How Oncology Massage Supports the Virginia Cancer Plan (Part 2)

Group of people wearing multicolor sweaters, with hands joined together in a circle.

Oncology massage is an important part of a multi-disciplinary approach to help cancer patients.

And since I’m part of CACV (Cancer Action Coalition of Virginia), I’m excited to share how oncology massage contributes to the 2023-2027 Virginia Cancer Plan. For example, my work can help with these Plan goals:

  • Eliminating barriers to treatment
  • Supporting survivorship and palliative care
  • Long-term care and support for survivors of childhood or AYA cancer

Eliminating Barriers to Access Massage Therapy

In the not-so-distant past, clients often faced barriers that prevented them from getting massages during cancer treatment.

When I was in massage school 20 years ago, we were told we couldn’t work on anyone who had cancer. Later, while I was working at a spa, a client who had recently completed chemo was in tears. He explained I was the first therapist in over a year who had agreed to give him a massage.

We’ve learned that cancer patients CAN get massages

In the massage profession, we’re continuously improving our understanding of massage and cancer. In the past, many people believed that massage wasn’t safe for cancer patients; therefore, some spas and clinics would turn clients away, based on that belief.

Society for Oncology Massage logo with Preferred Practitioner text.

Since then, we’ve learned modifications that keep massage safe for our clients who are at risk or immunocompromised. I’m a preferred practitioner with the Society for Oncology Massage. Our organization brings together therapists who have taken advanced training and want to serve this special group of clients.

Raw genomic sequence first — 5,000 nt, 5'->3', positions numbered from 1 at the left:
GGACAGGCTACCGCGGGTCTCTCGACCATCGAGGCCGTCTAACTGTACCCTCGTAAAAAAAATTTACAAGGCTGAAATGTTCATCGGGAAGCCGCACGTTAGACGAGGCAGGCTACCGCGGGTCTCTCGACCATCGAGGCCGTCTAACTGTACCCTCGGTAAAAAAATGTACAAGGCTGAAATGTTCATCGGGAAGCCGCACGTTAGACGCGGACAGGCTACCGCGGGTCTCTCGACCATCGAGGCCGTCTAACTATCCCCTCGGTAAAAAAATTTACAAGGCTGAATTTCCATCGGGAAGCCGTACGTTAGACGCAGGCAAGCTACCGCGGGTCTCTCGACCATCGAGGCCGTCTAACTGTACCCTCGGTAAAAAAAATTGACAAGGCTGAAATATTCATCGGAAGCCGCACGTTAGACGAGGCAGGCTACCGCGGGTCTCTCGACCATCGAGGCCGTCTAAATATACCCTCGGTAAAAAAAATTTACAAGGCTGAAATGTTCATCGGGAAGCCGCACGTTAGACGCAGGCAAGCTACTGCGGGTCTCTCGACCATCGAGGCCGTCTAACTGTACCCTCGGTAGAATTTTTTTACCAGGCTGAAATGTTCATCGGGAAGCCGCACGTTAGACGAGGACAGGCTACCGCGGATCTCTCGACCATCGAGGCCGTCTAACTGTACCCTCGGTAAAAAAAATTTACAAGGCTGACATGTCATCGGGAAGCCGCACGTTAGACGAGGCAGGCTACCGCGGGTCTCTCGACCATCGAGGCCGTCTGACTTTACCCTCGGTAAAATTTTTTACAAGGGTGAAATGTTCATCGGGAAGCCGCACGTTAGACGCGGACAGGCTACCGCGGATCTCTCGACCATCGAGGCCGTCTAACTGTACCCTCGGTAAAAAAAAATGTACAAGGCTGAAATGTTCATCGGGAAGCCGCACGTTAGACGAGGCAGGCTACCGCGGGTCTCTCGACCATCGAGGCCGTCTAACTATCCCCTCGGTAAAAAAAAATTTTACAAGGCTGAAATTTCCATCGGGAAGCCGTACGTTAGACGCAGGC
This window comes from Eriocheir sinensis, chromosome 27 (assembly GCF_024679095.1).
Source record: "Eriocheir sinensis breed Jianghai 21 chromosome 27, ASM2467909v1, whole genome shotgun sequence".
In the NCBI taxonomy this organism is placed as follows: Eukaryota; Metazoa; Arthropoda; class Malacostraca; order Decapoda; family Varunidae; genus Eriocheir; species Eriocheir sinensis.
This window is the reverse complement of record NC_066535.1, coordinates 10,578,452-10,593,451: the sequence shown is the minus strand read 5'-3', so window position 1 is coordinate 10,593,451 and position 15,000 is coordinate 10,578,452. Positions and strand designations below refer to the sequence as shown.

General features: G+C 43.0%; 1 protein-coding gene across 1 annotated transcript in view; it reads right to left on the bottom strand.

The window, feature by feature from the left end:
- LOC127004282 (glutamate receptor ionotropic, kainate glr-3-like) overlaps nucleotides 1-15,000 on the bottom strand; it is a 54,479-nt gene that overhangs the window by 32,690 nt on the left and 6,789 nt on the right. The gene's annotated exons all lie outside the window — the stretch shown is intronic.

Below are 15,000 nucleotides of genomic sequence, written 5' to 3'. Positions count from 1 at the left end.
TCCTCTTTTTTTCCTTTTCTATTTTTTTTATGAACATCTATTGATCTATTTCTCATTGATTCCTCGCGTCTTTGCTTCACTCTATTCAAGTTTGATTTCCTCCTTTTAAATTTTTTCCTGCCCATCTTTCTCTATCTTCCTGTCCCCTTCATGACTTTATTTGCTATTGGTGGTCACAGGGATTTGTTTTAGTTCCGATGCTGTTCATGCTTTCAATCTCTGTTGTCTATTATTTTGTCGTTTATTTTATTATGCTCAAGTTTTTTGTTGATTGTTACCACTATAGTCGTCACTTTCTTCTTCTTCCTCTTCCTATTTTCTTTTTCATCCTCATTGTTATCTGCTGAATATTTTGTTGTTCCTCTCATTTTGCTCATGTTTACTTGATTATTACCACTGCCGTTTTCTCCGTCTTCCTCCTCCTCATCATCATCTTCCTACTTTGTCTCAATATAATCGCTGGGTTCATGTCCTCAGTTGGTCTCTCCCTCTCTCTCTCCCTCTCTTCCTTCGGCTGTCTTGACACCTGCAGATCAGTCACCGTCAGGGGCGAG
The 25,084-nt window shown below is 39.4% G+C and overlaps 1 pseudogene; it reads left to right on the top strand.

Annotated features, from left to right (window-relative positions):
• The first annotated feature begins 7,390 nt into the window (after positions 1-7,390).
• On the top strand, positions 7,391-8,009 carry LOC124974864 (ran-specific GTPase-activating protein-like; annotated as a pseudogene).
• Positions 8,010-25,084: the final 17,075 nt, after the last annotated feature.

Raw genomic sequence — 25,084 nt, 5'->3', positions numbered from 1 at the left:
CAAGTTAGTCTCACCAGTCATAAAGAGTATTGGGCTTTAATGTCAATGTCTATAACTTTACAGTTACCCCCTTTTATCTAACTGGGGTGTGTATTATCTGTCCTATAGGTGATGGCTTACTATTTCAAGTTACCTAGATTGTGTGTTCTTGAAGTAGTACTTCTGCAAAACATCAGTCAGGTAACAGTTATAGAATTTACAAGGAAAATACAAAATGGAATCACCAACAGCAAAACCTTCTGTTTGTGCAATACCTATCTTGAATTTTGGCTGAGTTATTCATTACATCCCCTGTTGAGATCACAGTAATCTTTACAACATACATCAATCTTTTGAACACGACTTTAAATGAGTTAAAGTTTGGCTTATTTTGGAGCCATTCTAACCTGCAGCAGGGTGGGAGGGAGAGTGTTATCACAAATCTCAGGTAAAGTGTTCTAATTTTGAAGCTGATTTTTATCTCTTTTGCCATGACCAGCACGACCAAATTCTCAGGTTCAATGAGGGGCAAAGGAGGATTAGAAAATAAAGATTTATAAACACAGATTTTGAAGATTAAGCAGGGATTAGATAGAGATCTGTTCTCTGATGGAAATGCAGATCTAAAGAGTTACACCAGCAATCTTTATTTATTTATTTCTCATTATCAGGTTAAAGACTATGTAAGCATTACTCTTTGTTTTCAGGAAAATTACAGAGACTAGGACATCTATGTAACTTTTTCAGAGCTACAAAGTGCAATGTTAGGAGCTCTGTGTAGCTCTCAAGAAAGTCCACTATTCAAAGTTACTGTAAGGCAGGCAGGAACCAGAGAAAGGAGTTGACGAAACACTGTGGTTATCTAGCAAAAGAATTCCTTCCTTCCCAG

Enrolling in oncology massage courses is crucial for us to be prepared for the needs of clients with cancer histories. (So I’d encourage my colleagues to check out classes on the Society for Oncology Massage website.)

In my massage practice, cancer patients feel accepted and supported. My goal is to ensure that massage therapy is accessible, regardless of your cancer diagnosis.

Green and multicolor batik graphic with text: A client says after her first oncology massage, "Just what I needed. Awesome."

Promoting Evidence-Based Information about Massage and Cancer

Knowledge is power! And for massage therapy and cancer care, I’m committed to sharing evidence-based, reliable information with you. Through my website, social media, & conversations, I want to provide accurate, up-to-date resources! That way, you can make informed decisions about booking an appointment.

I rely on reputable sources like the Cleveland Clinic, National Institutes of Health, or Mayo Clinic for health-related information. Also, PubMed is a trustworthy resource where we can find a growing body of massage-related research.

Massage certainly is not a substitute for medical treatment. Therefore, I don’t make any claims about cures or healing! My goal is to support your treatment as a complementary health practice.

Being Clear about what Massage Can (and Cant) Do

Transparency about how massage can help you (with its limitations) is crucial. That’s especially true if you’re in chemo or radiation. At your appointment, we’ll make a plan so that we address your concerns and you’ll get your best possible massage.

I’ll guide you through the potential benefits, such as pain relief, reduced anxiety, and improved sleep. We’ll discuss the limitations of massage therapy, ensuring you’ll have realistic expectations.